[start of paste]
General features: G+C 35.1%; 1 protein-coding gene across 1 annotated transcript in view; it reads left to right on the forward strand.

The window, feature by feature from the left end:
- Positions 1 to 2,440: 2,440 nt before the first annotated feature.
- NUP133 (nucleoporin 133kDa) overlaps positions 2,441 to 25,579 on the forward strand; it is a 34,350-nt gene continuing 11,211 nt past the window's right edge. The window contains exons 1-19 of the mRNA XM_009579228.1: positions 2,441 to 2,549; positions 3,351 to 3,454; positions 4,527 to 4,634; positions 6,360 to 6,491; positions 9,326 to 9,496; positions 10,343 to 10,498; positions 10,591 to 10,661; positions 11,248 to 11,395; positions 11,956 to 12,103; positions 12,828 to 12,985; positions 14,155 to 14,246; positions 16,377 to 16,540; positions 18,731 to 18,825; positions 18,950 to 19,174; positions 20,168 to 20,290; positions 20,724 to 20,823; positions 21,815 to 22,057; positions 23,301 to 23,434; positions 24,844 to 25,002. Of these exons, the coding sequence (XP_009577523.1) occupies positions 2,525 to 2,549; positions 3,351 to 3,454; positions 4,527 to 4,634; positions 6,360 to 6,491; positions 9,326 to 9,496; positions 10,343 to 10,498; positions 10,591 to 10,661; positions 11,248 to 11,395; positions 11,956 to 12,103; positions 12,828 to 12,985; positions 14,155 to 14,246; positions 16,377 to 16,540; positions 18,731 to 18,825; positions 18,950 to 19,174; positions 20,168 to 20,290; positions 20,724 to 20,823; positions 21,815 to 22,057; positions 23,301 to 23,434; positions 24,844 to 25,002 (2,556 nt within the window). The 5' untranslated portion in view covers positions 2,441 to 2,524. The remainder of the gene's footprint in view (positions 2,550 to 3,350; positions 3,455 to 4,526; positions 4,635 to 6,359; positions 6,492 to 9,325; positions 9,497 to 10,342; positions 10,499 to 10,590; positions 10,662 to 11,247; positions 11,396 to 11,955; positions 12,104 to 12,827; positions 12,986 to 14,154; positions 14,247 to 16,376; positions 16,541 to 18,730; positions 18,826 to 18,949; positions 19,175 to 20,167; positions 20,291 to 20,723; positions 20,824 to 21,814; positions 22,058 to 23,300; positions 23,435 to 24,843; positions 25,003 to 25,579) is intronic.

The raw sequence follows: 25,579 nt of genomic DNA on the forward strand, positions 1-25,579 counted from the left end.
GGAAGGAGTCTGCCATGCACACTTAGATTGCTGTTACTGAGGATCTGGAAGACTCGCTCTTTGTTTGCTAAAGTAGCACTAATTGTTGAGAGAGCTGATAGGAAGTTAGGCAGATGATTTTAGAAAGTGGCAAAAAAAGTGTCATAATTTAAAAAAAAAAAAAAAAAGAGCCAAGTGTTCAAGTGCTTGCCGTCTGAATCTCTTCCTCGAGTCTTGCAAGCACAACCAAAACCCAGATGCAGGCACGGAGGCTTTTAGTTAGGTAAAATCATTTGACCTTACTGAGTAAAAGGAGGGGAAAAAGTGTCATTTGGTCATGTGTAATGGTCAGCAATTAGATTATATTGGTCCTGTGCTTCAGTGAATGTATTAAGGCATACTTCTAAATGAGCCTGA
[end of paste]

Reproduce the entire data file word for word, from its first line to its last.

General features: G+C 35.1%; 1 protein-coding gene across 1 annotated transcript in view; it reads left to right on the forward strand.

The window, feature by feature from the left end:
- Positions 1 to 2,440: 2,440 nt before the first annotated feature.
- NUP133 (nucleoporin 133kDa) overlaps positions 2,441 to 25,579 on the forward strand; it is a 34,350-nt gene continuing 11,211 nt past the window's right edge. The window contains exons 1-19 of the mRNA XM_009579228.1: positions 2,441 to 2,549; positions 3,351 to 3,454; positions 4,527 to 4,634; positions 6,360 to 6,491; positions 9,326 to 9,496; positions 10,343 to 10,498; positions 10,591 to 10,661; positions 11,248 to 11,395; positions 11,956 to 12,103; positions 12,828 to 12,985; positions 14,155 to 14,246; positions 16,377 to 16,540; positions 18,731 to 18,825; positions 18,950 to 19,174; positions 20,168 to 20,290; positions 20,724 to 20,823; positions 21,815 to 22,057; positions 23,301 to 23,434; positions 24,844 to 25,002. Of these exons, the coding sequence (XP_009577523.1) occupies positions 2,525 to 2,549; positions 3,351 to 3,454; positions 4,527 to 4,634; positions 6,360 to 6,491; positions 9,326 to 9,496; positions 10,343 to 10,498; positions 10,591 to 10,661; positions 11,248 to 11,395; positions 11,956 to 12,103; positions 12,828 to 12,985; positions 14,155 to 14,246; positions 16,377 to 16,540; positions 18,731 to 18,825; positions 18,950 to 19,174; positions 20,168 to 20,290; positions 20,724 to 20,823; positions 21,815 to 22,057; positions 23,301 to 23,434; positions 24,844 to 25,002 (2,556 nt within the window). The 5' untranslated portion in view covers positions 2,441 to 2,524. The remainder of the gene's footprint in view (positions 2,550 to 3,350; positions 3,455 to 4,526; positions 4,635 to 6,359; positions 6,492 to 9,325; positions 9,497 to 10,342; positions 10,499 to 10,590; positions 10,662 to 11,247; positions 11,396 to 11,955; positions 12,104 to 12,827; positions 12,986 to 14,154; positions 14,247 to 16,376; positions 16,541 to 18,730; positions 18,826 to 18,949; positions 19,175 to 20,167; positions 20,291 to 20,723; positions 20,824 to 21,814; positions 22,058 to 23,300; positions 23,435 to 24,843; positions 25,003 to 25,579) is intronic.

The raw sequence follows: 25,579 nt of genomic DNA on the forward strand, positions 1-25,579 counted from the left end.
GGAAGGAGTCTGCCATGCACACTTAGATTGCTGTTACTGAGGATCTGGAAGACTCGCTCTTTGTTTGCTAAAGTAGCACTAATTGTTGAGAGAGCTGATAGGAAGTTAGGCAGATGATTTTAGAAAGTGGCAAAAAAAGTGTCATAATTTAAAAAAAAAAAAAAAAAGAGCCAAGTGTTCAAGTGCTTGCCGTCTGAATCTCTTCCTCGAGTCTTGCAAGCACAACCAAAACCCAGATGCAGGCACGGAGGCTTTTAGTTAGGTAAAATCATTTGACCTTACTGAGTAAAAGGAGGGGAAAAAGTGTCATTTGGTCATGTGTAATGGTCAGCAATTAGATTATATTGGTCCTGTGCTTCAGTGAATGTATTAAGGCATACTTCTAAATGAGCCTGA